With a little delay, the last showing of Subterranea as a whole kicks off at 8.30 pm. Half an hour into the set everything suddenly stops, the house lights go on, and we are told that one of the spots has failed. Because light is so damn necessary for the recording of the video they decide to mend it. The band thinks it'll only take five minutes and asks the audience for requests whilst Mike Holmes plays a cowboy tune. The medley "Out Of Nowhere" / "Mama Mia" envelopes the enthusiastic crowd. IQ has covered the weirdest songs in its past, which probably has something to do with that typical British humour. I remember a similar medley (including the Abba classic) was played on 17th may 1997 in the Palace Theatre in Newark. Most people seem to enjoy it, although there are some prog-purists who are not too keen on the Abba inclusion. Nicholls informs us that the lights have to come off completely, which means the show will be done all over again in half an hour's time. A white Easter bunny takes the stage, throwing Easter eggs into the audience. With all this fuss one could forget it was Easter!

As expected IQ delivers Subterranea perfectly, with loads of theatrical sidesteps from Nicholls and the superb colouring of the saxophone by Tony Wright. The show is over. The band members bow and you can see on their faces they are very happy it's all over. The stress clearly is gone. The audience asks for more and from that point IQ let go of the brakes. "Human Nature" fills the hall, including a magnificent rendition by Tony Wright. The audience wants more and more. The Wake (1985) "The Wake" is heavily applauded, as is "Awake and Nervous." For the third time the band is asked to leave the dressing room for an encore. A short bossa nova kind of thing introduces the final song for the night in the form of "Widow's Peak."Tales From The Lush Attic (1983) A perfect ending for a remarkable night.

Backstage, frowned eyebrows have given way to smiling faces. Sweaty bodies embrace each other as if they haven't seen each other for many years. Mike Holmes is the first I can get to talk. "Because it's a very theatrical piece and because each time it's a very expensive venture to do this live, we thought it would be a good idea to release it as a video. With this video IQ fans all over the world can now see how the project looked live because people in countries such as South America, Australia and Japan can't spend their entire wages on a flight to Europe in order to see Subterranea live. In June we are going to America where we were supposed to do Subterranea live [NEARfest 1999]. The people who organize the gig would normally have paid for most of the production cost. Unfortunately those costs are too high. The screen we need to project the images has been made especially for us. You can't buy it anywhere in the world ! So normally we would have to fly this thing over! Knowing that there're another three bands on stage that day and knowing the venue only holds about 450 people, there's no way you can ask $500 a ticket! Meanwhile the venue has been sold out and as the headliner we are going to do a 'normal' set including our regular highlights and some excerpts from Subterranea. Next to the band, the crew for Subterranea consists of 13 extra people; we have to hire extra equipment, extra lights. After our concert in America we will fly to South America where we will perform in Chili and Argentina. Also in those countries people won't be able to see all of Subterranea, so for all those people the video will be God's gift. I hope the video will be ready by then so we can take some copies with us. I have an appointment with Video Line on May 1st to do the final editing."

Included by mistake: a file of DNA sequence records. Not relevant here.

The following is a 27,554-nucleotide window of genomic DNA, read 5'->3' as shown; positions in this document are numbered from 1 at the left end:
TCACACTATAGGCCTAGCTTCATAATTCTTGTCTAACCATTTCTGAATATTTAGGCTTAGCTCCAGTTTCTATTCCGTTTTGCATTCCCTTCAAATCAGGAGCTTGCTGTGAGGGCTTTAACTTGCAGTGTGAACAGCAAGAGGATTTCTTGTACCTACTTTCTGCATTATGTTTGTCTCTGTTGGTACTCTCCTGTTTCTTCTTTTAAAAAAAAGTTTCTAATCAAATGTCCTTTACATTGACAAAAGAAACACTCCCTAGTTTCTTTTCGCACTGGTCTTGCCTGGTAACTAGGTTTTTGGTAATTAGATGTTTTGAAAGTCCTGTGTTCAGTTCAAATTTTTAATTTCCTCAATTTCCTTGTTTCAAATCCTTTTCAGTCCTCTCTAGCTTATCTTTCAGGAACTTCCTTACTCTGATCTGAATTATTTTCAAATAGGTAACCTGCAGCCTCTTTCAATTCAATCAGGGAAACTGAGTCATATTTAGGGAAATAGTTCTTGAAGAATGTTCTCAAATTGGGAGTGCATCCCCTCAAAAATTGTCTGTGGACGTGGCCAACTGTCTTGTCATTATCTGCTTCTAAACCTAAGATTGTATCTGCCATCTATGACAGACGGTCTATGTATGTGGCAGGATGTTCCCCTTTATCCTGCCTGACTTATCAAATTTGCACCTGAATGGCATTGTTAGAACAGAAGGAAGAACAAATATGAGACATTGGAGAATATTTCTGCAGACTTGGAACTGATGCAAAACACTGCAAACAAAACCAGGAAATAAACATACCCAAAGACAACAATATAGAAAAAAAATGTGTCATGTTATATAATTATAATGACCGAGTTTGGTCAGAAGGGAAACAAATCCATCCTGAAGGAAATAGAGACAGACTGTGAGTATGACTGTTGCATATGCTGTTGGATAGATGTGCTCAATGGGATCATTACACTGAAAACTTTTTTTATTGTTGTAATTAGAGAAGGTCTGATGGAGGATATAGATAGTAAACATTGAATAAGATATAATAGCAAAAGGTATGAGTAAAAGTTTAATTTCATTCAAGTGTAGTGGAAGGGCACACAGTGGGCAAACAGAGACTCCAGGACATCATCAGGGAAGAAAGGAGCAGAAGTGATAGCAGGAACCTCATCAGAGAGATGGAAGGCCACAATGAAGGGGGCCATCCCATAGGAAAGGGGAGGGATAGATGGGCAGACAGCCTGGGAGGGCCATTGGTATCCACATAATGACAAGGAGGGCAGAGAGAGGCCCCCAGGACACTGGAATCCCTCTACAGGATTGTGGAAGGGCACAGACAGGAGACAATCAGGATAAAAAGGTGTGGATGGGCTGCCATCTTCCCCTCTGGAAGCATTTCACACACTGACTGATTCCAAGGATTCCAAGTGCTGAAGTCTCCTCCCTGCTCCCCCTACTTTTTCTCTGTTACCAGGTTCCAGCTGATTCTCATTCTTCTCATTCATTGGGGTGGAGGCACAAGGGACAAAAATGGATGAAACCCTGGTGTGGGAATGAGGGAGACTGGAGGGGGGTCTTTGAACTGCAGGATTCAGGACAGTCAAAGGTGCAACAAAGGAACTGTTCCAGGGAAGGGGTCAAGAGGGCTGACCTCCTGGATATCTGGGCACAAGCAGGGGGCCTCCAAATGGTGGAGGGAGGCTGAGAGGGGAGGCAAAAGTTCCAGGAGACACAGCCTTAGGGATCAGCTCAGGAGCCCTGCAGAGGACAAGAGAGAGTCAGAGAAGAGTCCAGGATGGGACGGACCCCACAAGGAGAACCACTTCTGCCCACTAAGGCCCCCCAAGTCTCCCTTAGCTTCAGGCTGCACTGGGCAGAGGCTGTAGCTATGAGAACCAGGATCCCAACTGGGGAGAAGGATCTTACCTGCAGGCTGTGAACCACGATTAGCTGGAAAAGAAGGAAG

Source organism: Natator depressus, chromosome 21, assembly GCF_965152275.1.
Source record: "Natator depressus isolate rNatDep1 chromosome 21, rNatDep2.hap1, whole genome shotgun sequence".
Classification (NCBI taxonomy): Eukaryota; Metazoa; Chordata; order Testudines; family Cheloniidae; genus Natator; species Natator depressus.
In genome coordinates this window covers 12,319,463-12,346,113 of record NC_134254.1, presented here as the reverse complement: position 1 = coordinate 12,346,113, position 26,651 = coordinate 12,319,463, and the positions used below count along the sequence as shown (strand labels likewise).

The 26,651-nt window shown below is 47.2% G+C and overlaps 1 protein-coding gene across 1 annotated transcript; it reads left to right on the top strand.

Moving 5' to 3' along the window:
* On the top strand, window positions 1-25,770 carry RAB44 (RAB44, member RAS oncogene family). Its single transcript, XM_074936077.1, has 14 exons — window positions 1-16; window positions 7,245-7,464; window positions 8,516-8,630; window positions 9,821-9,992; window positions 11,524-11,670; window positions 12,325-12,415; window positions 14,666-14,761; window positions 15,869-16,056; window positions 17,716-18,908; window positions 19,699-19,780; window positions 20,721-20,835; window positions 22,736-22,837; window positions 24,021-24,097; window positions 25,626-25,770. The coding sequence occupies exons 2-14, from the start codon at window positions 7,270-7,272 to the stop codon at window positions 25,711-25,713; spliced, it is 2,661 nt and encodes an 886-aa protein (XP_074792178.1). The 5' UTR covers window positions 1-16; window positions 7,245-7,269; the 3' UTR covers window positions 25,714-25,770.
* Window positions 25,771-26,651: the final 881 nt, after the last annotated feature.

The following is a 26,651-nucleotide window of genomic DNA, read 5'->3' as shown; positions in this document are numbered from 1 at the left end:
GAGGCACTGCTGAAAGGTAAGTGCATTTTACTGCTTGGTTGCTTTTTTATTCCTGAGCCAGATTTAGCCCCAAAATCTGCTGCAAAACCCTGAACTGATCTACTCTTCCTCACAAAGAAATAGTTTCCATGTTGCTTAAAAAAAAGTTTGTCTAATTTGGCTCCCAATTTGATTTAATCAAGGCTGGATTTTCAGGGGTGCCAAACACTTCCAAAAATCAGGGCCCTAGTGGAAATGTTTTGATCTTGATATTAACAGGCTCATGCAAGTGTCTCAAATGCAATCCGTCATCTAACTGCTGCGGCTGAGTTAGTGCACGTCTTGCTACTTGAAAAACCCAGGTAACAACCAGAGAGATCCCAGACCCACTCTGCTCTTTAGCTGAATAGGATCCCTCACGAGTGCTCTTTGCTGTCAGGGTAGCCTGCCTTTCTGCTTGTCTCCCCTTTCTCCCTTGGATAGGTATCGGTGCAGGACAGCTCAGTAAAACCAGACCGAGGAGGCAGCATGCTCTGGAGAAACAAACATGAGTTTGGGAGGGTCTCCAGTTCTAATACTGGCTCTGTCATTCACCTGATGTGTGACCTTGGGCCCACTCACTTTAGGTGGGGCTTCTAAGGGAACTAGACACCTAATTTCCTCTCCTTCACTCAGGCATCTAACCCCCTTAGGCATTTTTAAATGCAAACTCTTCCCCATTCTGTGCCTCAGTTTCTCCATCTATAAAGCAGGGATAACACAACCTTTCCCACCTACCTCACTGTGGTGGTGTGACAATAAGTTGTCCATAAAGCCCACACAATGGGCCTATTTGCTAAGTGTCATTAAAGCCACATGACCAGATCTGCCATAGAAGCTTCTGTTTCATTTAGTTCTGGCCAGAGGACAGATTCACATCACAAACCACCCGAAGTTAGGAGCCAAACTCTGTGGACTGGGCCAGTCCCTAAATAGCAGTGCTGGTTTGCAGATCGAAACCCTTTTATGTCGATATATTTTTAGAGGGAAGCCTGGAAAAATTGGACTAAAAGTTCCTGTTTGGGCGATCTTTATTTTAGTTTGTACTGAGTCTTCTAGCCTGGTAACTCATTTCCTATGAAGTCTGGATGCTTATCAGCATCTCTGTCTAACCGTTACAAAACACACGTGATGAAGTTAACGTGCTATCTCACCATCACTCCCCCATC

The Lost Attic (1999) In only a week's time Video Line has managed to deliver a 'rough mix' of the video. Compared with the Kleve recording, it is already certain that the quality of this video is way above that of the Kleve concert. Martin lets us in on the planning. "We hope to have the video out by September. Our first priority certainly is the video. The encores we did tonight won't be used for the video. So it'll be the entire recording of Subterranea only. I can't really say whether at all there will be a live CD. Maybe there will be, maybe there won't be. However it is dead certain there will be no box-set this time around. The box-set was such an expensive venture that we won't repeat that one again. If we do a live CD, then it'll be a double one that will probably include tonight's encores. Meanwhile, we have released a "rarities" CD [The Lost Attic] filled with rare recordings from the band's rich history. We also hope to start the recording of our new studio album very soon which will certainly be a single CD. We simply feel the current IQ is doing very well. The band members work well together, the new compositions come along fast, and we all love playing as IQ. We have taken Subterranea on the road for eighteen months so I guess all of the band will agree: it's time to do something completely new!"


Added: January 23rd 2000
Reviewer: John "Bobo" Bollenberg

Artist website: www.iq-hq.co.uk
Hits: 962
Language: english